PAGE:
Sadly, perhaps as a result of that decision, images don’t seem to have quite the same high quality as those from the TZ70. In good light, the overall impression of detail is very good, but if you examine images at 100%, even those taken at relatively low ISOs (such as ISO 200), it’s possible to see image smoothing and a loss of detail.
As you go up the sensitivity scale, it’s not really noise that starts to become an issue in JPEGS, but its removal – the TZ80’s image smoothing results in a painterly effect that is severe enough for images taken at IS0 3200 to only really be useable at small printing sizes. On the plus side, as the TZ80 can shoot raw format files, you can switch off noise reduction in post-production and reveal much more detail in higher ISO shots – you will see noise by doing this, but you may find this preferable to excessive smoothing. At the time of writing, it’s not possible to open the TZ80’s files in Adobe Camera Raw, but you can use Silkypix, which is available as a free download from Panasonic’s website.
At the widest point of 24mm, the TZ80’s lens has great scope for capturing landscapes. Click here for a full size version.The 30x optical zoom allows you to get very close to your subject – these are the windows from the building in the wide-angle shot. Detail is not quite on par with images taken at the far end of the TZ70’s focal length range. Click here for a full size version.
Digital zoom settings are also available – which are handy if you’re desperate to get even closer, but suffer from a loss of image quality. Click here for a full size version.
There’s a wide range of digital filters – this one is called Toy Pop. Click here for a full size version.
Having a 30x optical zoom gives you good flexibility to get closer to subjects that would be out of reach with other cameras. Click here for a full size version.
As you move up through the sensitivity range, image smoothing becomes even more problematic, as evidenced by this shot at ISO 1600. Click here for a full size version.
Focusing speeds are very quick – the introduction of DFD technology seems to have been a good choice, as even in darker conditions, the TZ80 has very little trouble locking on to a target. Using all-purpose metering tends to result in well balanced images most of the time, while the automatic white balance copes well with a range of different lighting conditions. It can be a little confused by mixed lighting, in which case switching to one of the presets, such as Fluorescent, can result in more accurate colours.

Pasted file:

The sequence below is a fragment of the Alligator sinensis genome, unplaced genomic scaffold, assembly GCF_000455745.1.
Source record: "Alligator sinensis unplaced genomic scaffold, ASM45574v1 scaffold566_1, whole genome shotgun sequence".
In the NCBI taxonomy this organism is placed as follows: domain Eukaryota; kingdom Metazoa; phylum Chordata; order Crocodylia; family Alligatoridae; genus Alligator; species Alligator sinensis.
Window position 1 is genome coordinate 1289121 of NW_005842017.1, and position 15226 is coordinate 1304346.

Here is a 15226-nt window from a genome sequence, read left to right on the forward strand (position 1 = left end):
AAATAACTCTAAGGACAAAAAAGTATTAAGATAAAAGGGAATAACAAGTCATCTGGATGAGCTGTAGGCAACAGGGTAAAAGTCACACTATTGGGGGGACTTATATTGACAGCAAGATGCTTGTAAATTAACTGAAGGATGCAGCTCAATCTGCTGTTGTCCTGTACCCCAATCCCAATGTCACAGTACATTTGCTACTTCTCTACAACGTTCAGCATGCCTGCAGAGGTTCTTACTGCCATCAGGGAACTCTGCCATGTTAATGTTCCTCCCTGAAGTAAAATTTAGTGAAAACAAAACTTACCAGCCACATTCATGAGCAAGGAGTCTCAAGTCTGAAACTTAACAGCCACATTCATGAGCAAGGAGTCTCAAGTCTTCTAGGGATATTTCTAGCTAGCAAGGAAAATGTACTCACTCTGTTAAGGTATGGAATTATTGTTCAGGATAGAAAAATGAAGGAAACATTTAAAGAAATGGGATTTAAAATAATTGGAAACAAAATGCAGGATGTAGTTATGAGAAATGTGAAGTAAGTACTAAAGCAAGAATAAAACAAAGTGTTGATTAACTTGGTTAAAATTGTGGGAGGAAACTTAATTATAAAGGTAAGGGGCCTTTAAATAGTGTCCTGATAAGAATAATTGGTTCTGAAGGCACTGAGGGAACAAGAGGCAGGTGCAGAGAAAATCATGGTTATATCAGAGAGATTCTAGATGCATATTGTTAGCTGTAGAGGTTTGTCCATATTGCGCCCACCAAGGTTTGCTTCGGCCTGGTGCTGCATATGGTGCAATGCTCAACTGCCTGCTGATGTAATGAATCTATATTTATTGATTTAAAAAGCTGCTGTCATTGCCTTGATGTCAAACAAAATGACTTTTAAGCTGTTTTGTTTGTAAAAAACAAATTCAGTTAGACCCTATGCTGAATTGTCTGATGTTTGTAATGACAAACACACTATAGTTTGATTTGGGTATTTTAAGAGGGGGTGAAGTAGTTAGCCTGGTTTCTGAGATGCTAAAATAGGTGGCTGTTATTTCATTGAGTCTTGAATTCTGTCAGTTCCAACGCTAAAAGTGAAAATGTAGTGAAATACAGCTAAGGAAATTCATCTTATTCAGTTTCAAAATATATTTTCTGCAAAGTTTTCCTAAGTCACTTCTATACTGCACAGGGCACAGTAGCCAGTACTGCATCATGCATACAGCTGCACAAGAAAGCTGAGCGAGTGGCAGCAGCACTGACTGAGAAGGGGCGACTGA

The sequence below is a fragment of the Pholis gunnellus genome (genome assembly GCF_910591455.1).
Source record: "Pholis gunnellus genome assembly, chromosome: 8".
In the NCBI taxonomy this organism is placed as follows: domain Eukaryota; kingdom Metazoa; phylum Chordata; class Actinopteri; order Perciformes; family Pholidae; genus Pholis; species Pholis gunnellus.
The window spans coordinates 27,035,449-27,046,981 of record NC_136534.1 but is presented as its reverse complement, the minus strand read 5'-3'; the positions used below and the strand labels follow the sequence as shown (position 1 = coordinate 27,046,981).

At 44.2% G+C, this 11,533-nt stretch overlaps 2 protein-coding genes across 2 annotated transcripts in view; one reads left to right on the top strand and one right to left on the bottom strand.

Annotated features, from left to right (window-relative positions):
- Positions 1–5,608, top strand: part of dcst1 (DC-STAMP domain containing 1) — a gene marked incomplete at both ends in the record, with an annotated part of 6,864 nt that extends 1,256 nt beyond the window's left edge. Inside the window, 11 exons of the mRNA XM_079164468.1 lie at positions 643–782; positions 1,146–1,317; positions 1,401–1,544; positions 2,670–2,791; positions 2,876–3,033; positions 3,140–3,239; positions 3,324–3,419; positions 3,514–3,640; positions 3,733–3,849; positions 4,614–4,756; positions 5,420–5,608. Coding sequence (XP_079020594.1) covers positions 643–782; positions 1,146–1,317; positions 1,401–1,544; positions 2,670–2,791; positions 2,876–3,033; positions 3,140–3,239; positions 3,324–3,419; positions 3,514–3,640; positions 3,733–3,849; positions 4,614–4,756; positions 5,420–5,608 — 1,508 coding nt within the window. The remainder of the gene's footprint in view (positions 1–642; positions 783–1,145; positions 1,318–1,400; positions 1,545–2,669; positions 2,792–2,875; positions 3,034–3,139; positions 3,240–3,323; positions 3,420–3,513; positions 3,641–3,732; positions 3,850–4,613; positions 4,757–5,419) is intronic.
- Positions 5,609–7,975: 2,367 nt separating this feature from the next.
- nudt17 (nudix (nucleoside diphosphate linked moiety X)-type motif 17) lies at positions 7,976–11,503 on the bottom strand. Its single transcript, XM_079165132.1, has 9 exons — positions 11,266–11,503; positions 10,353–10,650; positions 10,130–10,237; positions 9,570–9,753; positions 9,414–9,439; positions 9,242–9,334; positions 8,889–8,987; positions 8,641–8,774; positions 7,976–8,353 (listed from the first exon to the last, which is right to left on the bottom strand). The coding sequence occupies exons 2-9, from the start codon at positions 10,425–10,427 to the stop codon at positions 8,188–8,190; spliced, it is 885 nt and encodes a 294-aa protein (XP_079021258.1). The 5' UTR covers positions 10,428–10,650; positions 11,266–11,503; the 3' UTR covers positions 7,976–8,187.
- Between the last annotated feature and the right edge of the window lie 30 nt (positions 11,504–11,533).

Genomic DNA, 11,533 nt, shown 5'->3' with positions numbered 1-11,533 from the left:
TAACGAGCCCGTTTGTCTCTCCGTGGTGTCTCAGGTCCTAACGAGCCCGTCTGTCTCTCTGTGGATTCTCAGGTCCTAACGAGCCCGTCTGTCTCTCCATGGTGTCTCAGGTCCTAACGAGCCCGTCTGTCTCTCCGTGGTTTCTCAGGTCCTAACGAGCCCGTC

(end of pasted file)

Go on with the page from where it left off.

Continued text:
Images taken at the full 30x reach of the lens are a little less sharp than images taken at the full reach of the TZ70’s lens. Again, that’s okay for small printing or sharing sizes, but anything larger than a 7 x 5-inch print could be problematic. Other focal lengths are a little better, though, while the inbuilt optical image stabilisation helps to keep blur out of shots when using long focal lengths such as 20x or above.
While there have been a couple of notable improvements made over the TZ70, including the reintroduction of a touchscreen, the addition of 4K video and photo modes, and DFD focusing technology, upping the pixel count seems to have had a slightly detrimental effect on image quality.
If you’re likely to only be photographing in good light (if you’re planning to use this as a holiday camera, for instance), then you may not find image smoothing to be particularly problematic, but if you’re hoping to use it in lower light conditions (and you will if you shoot indoors), then you would perhaps be better off with the TZ70, which is still available to buy at a cheaper price than the TZ80.
A 30x optical zoom range gives you the kind of scope and flexibility that a smartphone can’t deliver, and it’s for this reason that superzoom compacts like the TZ80 continue to do well in an otherwise beleaguered market. Although detail drops off a little at the full 30x reach, images taken at other lengths throughout the range are good. It’s also good to be able to take manual control of the camera, and shoot in raw format, something which several other superzoom compact cameras lack.
The TZ80 has a disappointing low light/high ISO performance. It seems reasonably likely that this is a result of upping the pixel count to 18 million pixels, something the company reduced before in order to maintain image quality. Perhaps Panasonic has chosen to go back up to higher numbers as part of a marketing ploy to compete better with other high resolution cameras, but sadly it seems to have resulted in lower quality images.
The TZ80 is a well-specced camera that delivers great images in good light, but less than outstanding ones as the light dims, so if you have no need for the 4K Video or 4K Photo Mode and can live without a touchscreen, take a look at the TZ70 instead. The TZ100 is also a great option if you can get by with a smaller 10x zoom range.